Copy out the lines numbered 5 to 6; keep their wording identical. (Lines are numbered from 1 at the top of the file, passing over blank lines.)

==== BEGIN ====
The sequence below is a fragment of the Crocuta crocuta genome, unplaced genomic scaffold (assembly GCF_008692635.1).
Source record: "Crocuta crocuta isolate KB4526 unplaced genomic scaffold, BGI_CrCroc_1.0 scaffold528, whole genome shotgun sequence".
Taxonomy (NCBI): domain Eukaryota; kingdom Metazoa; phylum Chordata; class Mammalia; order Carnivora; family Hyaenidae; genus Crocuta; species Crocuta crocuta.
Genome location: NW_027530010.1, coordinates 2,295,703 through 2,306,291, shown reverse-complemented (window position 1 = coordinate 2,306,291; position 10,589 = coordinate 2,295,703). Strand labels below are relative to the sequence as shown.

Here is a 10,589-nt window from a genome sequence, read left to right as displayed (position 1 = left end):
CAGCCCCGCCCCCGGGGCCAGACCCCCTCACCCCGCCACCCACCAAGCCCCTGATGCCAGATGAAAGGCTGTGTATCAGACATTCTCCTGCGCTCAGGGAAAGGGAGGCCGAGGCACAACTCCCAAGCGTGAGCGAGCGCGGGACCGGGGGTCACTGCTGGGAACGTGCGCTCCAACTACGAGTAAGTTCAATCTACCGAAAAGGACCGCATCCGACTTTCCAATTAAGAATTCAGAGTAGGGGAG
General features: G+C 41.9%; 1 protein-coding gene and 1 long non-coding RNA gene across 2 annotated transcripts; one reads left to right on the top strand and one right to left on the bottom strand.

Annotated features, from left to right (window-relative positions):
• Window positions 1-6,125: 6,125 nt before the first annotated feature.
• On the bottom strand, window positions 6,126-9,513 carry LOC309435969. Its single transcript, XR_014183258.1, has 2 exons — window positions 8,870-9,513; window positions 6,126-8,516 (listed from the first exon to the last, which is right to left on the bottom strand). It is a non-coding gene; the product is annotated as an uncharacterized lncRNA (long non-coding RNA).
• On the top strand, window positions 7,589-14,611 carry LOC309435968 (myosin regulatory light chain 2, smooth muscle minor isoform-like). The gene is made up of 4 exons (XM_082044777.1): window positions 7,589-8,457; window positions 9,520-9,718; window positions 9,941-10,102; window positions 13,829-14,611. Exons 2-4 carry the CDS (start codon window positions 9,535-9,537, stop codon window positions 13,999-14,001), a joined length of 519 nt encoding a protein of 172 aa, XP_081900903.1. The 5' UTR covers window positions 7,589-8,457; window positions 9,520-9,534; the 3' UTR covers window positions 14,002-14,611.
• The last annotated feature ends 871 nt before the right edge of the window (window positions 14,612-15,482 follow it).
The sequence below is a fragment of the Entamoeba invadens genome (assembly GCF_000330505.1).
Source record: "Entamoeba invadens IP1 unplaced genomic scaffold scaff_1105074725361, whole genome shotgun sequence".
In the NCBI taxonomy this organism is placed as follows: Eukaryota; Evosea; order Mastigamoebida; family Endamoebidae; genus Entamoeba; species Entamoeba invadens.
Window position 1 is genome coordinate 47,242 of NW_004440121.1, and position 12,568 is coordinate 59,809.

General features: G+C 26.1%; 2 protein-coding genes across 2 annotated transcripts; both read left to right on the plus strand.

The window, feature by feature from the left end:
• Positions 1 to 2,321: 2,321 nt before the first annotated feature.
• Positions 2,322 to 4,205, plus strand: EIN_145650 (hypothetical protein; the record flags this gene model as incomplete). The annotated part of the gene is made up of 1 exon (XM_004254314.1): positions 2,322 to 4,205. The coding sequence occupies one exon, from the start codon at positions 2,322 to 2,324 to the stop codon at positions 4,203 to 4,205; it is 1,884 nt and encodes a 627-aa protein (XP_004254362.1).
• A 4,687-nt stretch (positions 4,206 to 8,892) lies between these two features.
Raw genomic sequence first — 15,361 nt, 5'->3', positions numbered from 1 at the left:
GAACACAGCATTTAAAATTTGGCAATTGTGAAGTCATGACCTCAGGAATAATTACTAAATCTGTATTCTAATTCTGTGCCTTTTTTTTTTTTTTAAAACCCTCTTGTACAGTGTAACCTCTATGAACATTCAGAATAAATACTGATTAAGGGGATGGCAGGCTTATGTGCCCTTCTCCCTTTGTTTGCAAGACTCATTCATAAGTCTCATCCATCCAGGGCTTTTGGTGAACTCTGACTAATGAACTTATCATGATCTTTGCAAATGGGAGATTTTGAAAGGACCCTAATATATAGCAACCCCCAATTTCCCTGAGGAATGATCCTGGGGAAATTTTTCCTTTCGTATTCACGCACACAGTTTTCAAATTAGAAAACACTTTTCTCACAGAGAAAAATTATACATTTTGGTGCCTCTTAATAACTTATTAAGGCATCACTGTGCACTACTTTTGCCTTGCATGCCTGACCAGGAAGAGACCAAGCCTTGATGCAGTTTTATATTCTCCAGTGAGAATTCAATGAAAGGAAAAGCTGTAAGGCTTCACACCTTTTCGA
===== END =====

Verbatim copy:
Here is a 10,589-nt window from a genome sequence, read left to right as displayed (position 1 = left end):
CAGCCCCGCCCCCGGGGCCAGACCCCCTCACCCCGCCACCCACCAAGCCCCTGATGCCAGATGAAAGGCTGTGTATCAGACATTCTCCTGCGCTCAGGGAAAGGGAGGCCGAGGCACAACTCCCAAGCGTGAGCGAGCGCGGGACCGGGGGTCACTGCTGGGAACGTGCGCTCCAACTACGAGTAAGTTCAATCTACCGAAAAGGACCGCATCCGACTTTCCAATTAAGAATTCAGAGTAGGGGAG